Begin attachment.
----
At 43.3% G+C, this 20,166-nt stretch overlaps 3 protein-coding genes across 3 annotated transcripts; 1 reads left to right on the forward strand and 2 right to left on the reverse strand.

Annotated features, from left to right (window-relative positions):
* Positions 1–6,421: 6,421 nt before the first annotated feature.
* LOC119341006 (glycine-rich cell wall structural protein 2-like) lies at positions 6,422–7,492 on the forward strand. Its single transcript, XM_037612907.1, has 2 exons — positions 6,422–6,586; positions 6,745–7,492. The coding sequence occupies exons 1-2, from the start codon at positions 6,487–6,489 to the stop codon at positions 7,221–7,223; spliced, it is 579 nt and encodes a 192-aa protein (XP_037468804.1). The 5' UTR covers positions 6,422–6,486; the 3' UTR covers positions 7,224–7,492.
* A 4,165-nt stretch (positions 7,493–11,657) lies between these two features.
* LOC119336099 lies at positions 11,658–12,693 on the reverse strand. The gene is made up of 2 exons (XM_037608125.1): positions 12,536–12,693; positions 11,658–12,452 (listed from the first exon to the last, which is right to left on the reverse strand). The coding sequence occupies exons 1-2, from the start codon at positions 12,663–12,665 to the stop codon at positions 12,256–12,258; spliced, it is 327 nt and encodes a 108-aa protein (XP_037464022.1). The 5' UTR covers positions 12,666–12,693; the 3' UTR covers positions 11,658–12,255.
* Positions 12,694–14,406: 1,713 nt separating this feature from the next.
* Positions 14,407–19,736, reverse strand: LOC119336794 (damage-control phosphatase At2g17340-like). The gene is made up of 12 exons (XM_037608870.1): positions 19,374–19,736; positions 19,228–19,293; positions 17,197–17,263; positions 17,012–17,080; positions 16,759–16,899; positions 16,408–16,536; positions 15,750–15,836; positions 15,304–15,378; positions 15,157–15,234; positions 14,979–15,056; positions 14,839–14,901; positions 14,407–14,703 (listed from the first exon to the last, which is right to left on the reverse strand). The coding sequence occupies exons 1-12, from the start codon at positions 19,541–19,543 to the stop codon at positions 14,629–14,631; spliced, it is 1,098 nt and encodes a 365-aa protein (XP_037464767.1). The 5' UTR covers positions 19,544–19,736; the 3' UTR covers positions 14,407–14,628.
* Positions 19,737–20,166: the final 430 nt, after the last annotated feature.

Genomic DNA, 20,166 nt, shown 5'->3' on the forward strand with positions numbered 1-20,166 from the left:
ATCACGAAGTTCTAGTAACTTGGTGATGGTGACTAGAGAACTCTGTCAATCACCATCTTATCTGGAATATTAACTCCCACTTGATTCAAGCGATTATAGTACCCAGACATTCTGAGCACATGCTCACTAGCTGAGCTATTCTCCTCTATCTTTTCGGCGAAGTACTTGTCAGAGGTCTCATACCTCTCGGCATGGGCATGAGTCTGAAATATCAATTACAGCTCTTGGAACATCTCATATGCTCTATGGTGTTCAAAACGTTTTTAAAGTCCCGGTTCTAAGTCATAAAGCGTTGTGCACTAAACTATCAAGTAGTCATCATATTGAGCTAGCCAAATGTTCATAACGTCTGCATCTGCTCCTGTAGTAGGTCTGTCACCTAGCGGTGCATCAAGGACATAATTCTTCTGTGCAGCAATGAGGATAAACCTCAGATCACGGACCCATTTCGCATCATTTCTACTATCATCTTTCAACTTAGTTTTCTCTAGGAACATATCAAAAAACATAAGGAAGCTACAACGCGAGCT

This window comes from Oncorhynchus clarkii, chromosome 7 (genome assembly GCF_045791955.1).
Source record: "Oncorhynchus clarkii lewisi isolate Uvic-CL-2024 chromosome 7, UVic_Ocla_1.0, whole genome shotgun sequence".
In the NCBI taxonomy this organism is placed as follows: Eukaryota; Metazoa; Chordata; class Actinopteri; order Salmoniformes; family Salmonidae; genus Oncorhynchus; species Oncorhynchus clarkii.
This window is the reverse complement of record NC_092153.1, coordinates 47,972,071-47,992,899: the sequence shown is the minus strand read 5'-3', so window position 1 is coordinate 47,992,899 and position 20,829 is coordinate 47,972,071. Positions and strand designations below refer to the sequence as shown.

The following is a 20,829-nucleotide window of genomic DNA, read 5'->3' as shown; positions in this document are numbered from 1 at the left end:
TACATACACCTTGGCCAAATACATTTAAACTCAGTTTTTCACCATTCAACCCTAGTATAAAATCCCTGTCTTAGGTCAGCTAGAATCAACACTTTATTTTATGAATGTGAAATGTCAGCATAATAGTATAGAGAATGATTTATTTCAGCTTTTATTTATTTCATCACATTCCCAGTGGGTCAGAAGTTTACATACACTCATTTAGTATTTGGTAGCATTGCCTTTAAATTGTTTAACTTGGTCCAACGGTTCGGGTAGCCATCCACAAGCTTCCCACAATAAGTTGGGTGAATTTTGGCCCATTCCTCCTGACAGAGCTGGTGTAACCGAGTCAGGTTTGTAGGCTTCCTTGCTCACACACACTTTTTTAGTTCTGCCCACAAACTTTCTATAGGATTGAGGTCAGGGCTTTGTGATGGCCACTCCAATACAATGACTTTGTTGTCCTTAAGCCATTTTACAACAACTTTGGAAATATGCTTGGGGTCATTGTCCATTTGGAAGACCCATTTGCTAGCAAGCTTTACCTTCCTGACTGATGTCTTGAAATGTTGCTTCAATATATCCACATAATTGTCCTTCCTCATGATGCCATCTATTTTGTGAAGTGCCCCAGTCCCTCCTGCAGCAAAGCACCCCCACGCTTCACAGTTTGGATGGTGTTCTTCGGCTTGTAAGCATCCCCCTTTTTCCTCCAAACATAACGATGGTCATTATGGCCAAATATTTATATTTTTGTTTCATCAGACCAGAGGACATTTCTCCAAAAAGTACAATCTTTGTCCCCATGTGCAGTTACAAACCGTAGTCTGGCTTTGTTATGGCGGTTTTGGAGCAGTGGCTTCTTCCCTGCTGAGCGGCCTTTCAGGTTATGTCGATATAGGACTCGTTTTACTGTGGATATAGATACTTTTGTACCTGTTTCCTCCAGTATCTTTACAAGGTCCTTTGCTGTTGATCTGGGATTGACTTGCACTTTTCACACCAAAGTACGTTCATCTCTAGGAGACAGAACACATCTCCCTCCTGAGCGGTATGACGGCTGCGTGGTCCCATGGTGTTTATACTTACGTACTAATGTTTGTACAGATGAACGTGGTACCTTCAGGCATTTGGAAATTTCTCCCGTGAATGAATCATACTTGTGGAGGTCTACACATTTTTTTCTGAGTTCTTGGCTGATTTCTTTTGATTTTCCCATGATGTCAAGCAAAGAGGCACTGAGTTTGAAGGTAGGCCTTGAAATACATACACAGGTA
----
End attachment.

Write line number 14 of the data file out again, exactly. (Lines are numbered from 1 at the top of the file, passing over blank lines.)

In the NCBI taxonomy this organism is placed as follows: Eukaryota; Metazoa; Chordata; class Actinopteri; order Salmoniformes; family Salmonidae; genus Oncorhynchus; species Oncorhynchus clarkii.